Can you talk about your role in the contemporary appreciation of aso-oke—as I see it your work is partly reflective or probably deflective even since it is showcasing the work of the weavers from Iseyin.

You know the whole process of producing aso-oke is an art. I see it as a collaboration between myself and the weavers. I have used my photography skill to document their activity, to say, “World, these guys did it. This is our heritage. This is how it is done.” A lot of people have never seen a loom. I had never seen a loom until I went to Iseyin.

So do you think of yourself as a Culture Crusader?

I won’t say culture crusader. (Pauses) Yes, you can say that.

I tend to travel a bit and when I get to other people’s countries I see how they have preserved their things. And sometimes not their direct culture. For instance, in South Africa they have a lot of colonial buildings and they haven’t demolished them. Here a bank comes with a few millions, drops it on…maybe not the owner of the house but two generations later, and they look at it as an opportunity to be rich.


Instead of modifying that beautiful architecture, they come with this new material called ALUCO and clamp it on the building, defacing it. How then are we keeping culture? How are we keeping our heritage? If we don’t preserve this aso-oke now and the Chinese are able to penetrate, and find out what they are doing wrong, employ the makers, entice them with some money, take them to China, give them a bit of a good life. They’ll show the Chinese how to do it then they’ll get kicked out. A lot of the weavers would be out of work. Because by then they would have mechanised it. And instead of showing our people how to produce more, they will be making money for themselves. Just as happens with our oil: we get the crude oil, we sell it to the Americans or whoever and then we buy it back. That is what we should avoid.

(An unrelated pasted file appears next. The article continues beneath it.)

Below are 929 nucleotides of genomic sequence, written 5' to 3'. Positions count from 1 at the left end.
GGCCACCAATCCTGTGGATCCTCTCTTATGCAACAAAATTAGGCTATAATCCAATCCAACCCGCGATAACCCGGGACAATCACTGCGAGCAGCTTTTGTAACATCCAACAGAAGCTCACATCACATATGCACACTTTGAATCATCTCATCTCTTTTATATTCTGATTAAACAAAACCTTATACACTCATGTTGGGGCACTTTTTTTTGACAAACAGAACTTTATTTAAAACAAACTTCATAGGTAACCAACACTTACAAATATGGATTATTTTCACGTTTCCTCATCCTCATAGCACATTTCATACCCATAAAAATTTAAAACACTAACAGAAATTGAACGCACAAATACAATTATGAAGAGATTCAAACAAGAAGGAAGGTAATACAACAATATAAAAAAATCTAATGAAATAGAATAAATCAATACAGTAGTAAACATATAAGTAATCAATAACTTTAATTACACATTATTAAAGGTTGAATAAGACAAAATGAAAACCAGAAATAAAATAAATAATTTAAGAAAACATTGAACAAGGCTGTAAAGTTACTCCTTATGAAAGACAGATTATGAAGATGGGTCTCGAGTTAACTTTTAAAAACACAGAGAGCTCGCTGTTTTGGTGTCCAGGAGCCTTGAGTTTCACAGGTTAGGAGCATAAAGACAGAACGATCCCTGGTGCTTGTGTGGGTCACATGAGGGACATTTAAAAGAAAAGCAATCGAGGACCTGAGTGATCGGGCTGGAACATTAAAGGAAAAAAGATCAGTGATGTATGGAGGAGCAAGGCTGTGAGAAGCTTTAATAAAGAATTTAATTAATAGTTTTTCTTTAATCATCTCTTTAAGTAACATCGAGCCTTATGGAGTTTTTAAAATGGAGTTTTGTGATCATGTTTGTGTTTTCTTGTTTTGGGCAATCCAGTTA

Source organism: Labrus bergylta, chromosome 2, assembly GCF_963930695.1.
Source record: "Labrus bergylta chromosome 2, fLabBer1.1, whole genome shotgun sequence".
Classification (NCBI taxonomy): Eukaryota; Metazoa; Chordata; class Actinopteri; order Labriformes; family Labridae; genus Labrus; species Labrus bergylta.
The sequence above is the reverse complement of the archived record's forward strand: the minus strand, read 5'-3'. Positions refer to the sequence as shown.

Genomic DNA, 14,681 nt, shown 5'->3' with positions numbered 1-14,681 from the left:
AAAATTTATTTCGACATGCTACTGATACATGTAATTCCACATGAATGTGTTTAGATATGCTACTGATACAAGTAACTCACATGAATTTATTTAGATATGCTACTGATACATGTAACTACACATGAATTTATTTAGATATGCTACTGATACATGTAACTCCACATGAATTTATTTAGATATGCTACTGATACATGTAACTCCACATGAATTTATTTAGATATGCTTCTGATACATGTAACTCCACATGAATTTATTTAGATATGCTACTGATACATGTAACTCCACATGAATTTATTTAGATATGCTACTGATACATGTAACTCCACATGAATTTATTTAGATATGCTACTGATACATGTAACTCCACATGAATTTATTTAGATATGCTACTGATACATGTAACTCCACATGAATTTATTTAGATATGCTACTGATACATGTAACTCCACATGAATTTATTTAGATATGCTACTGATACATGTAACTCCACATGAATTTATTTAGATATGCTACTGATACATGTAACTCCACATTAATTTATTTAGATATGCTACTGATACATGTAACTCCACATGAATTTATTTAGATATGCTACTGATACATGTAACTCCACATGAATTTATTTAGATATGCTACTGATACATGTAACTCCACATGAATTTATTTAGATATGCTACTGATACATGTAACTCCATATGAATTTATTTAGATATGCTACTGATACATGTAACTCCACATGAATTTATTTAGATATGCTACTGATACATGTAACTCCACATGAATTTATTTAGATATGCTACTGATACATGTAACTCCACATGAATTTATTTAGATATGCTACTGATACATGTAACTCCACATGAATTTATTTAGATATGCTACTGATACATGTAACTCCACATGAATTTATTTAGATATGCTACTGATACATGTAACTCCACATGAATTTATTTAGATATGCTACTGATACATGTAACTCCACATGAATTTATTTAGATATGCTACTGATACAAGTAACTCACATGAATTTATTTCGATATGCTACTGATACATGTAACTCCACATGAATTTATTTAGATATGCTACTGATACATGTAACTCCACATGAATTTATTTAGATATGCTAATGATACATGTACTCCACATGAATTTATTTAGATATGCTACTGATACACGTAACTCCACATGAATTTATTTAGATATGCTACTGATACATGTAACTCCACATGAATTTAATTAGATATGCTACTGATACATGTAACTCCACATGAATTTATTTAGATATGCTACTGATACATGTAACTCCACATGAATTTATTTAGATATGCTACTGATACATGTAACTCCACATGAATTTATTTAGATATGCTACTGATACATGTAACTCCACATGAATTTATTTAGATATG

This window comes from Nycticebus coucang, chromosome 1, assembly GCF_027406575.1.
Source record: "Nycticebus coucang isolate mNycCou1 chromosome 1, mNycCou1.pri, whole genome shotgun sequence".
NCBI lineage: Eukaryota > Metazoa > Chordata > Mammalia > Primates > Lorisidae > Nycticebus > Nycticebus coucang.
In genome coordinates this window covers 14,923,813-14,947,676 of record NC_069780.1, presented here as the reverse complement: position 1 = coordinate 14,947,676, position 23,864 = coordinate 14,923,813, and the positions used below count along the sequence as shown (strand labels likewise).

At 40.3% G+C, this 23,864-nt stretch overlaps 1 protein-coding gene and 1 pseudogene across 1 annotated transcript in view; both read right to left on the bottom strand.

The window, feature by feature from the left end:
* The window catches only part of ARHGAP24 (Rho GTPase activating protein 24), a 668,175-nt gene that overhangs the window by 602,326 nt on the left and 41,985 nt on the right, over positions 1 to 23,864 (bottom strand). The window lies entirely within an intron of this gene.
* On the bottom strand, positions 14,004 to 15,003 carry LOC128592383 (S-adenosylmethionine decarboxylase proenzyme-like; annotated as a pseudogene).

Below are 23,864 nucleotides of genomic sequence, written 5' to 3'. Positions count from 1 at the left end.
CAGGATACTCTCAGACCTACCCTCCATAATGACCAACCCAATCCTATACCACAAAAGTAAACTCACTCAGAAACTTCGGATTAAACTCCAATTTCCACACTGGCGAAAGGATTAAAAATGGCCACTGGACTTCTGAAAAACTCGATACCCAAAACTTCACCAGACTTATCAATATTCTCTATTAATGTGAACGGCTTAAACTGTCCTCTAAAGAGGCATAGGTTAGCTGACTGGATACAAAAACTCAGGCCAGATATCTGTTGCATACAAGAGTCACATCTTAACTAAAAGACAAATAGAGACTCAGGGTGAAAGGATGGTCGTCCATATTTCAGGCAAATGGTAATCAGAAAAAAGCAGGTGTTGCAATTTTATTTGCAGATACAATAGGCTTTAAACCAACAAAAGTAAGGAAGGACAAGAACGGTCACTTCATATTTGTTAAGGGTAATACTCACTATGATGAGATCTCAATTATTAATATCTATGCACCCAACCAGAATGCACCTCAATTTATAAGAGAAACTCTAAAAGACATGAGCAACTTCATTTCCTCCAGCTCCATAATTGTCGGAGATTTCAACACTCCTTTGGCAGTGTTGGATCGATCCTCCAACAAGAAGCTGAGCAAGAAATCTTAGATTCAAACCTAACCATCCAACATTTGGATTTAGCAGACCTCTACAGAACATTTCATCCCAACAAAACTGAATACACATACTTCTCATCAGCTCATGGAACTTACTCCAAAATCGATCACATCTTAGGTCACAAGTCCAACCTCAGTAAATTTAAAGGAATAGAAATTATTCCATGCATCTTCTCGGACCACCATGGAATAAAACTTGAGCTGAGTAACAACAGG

So your art is corrective?

Exactly. This thing is beautiful. We all like to wear and enjoy it. But are we doing enough to preserve it? I won’t be surprised if I find a full aso-oke attire in the British museum soon.


Is it possible to see China’s interest in aso-oke as something to be proud of?

I’ll rather guard it jealously. The only thing I may suggest is: you have the technology, we have the art. Can we collaborate?


Who makes this suggestion to the Chinese? The government? Persons with cultural capital?

Yeah, people with culture capital, people who can write. Because I don’t see the government doing this for us. You’ll be shocked at how reading a publication can spur someone to think: that’s true, how about I invest some money into this? What if I can get the materials to the weavers at the time they need? What if I help them with branding—you know, make them look better? What if I make transporting their wares easier? What if we can learn about aso-oke is made in our schools?

Right now everyone knows Nigerians wear aso-oke, but I don’t think we really own it. A friend was telling me about a shop in London where a guy makes waistcoats from aso-oke. And they sell for about 25,000 naira. For a waistcoat! He is white and may not know there is a place called Iseyin. He doesn’t even know there is a place called Oyo State. But he has seen the fabric, seen how durable it is, how beautiful it is. And has exploited it.


Chinese. London. Isn’t this globalisation?

Well, globalisation. But look at how we wear lace, look how we wear jeans. We don’t own jeans. And if any company does an advert on jeans, it will be made clear that Nigeria doesn’t own jeans.


I have a Maasai blanket and someone saw it recently and asked if I went to Kenya. I am not sure people will see aso-oke and say it is indigenous to Nigeria. We need to own it. we have people with the financial clout but where are we investing it? South Africa is investing massively in design. Cape Town is the World Design Capital for 2014.

Speaking of financial clout and how difficult it is to get sponsorship for culture projects, who is sponsoring Aso Oke: A Woven Beauty?

Only sponsors I have are Laurent-Perrier who provide champagne for guests and Araba’s Homemade provides snacks and light meals. I think Nigerian corporate organisations haven’t found a way to explore these type of projects.

In the past Nigeria used to have a thriving textile industry. Can we consider your exhibition as one step to a revival?

I am hoping it is. Somehow what I am hoping I have been able to do is to show these young weavers…like I brought two of the weavers from Iseyin and when they see the kind of people who come in tomorrow, they’ll go back home, reflect on their work and see that it is big time and that they cannot afford to stop it.


They’ll think: When I do this thing very rough and show it to my own children, who have acquired education, you can do this and make it better. That child would know not to sell his own heritage.